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Stephen C. Schimpff, MD
It's about time PCPs say enough is enough
It's about time PCPs say enough is enough
It’s about time—time to recognize that primary care physicians (PCPs) need more time with their patients.
Hospitalists, PCPs bad at communication and its hurting patient care
The American health care delivery system is reaching a point of crisis.
United Airlines fiasco should be a healthcare wakeup call
United Airlines fiasco should be a healthcare wakeup call
The forcible removal of a passenger from the United Airlines flight has reminded flyers of their general dissatisfaction with the airline industry. Perhaps surprisingly, it should also be a stern warning to physicians
Primary care has lost its quarterback position in patient care
There is a crisis in primary care and it’s now flowing over into the hospital when a primary care physician’s (PCP) patient is admitted.
Will retail take over primary care?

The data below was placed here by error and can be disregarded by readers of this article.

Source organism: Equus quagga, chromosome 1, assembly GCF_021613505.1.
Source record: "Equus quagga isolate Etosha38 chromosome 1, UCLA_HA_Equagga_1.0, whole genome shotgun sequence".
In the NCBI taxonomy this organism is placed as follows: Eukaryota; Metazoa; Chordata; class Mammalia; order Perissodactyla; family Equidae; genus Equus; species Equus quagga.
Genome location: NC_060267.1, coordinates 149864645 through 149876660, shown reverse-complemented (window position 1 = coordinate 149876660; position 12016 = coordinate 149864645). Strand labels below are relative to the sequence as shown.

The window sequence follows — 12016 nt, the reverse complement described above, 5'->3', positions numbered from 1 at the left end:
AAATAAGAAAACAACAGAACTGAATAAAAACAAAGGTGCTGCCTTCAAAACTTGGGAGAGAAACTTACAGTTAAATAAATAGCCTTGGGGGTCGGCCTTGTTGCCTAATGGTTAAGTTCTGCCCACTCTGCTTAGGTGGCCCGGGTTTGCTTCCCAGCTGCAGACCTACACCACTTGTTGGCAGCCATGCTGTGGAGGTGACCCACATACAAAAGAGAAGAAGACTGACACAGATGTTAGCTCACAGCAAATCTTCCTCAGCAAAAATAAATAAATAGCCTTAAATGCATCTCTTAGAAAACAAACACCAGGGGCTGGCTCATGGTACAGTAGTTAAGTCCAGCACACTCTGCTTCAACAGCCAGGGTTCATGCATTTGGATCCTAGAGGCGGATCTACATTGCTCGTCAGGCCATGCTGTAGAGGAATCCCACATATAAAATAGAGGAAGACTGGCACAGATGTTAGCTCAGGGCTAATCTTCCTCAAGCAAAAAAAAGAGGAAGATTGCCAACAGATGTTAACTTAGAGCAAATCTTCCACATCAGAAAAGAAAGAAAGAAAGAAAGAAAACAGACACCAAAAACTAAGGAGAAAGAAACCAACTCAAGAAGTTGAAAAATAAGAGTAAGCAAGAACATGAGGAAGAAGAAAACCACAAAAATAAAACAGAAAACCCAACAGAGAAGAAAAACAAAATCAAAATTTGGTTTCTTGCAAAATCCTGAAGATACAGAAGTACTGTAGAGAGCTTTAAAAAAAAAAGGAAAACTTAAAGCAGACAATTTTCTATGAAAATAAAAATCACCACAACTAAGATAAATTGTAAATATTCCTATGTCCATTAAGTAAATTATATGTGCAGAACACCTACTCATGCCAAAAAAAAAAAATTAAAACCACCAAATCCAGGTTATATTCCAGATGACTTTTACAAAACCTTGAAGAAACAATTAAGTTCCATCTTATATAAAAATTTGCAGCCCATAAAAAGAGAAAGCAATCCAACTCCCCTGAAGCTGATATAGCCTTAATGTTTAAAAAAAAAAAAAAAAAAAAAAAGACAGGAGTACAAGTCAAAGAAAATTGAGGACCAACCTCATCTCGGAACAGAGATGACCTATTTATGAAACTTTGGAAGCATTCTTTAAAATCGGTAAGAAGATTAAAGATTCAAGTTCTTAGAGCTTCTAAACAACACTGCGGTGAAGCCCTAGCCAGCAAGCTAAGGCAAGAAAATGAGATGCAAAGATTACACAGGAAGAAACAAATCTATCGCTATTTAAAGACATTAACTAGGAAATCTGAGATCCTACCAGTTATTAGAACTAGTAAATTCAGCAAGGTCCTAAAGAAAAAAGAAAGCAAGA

Will retail take over primary care?
Walgreens and CVS pharmacy chains are aggressively developing primary care venues within their stores. Their approaches are similar yet different, although the underlying strategy is the same for both.
Here is the PCP crisis solution and it's simple
Here is the PCP crisis solution and it's simple
There is a primary care crisis in the United States. We know it because patients only get 8-12 minutes with their primary care physician (PCP) who interrupts them within about 18 seconds and never fully listens to them. Patients are sent for tests, given a prescription or referred to the specialist even though the PCP could—with more time—have figured out the problem without a test, prescription or referral.
Time for payment models to stop discriminating against in-home care
Time for payment models to stop discriminating against in-home care
American healthcare delivery is seriously dysfunctional. It takes patients about three weeks to get a doctor’s appointment, they sit in the waiting room for a long time, get 10 to 12 minutes with the doctor and then have a hefty deductible and/or copay despite paying handsomely for insurance.
Solving the crisis in primary care
Direct pay models could buy physicians more time with patients to improve care and reset a fractured payment system.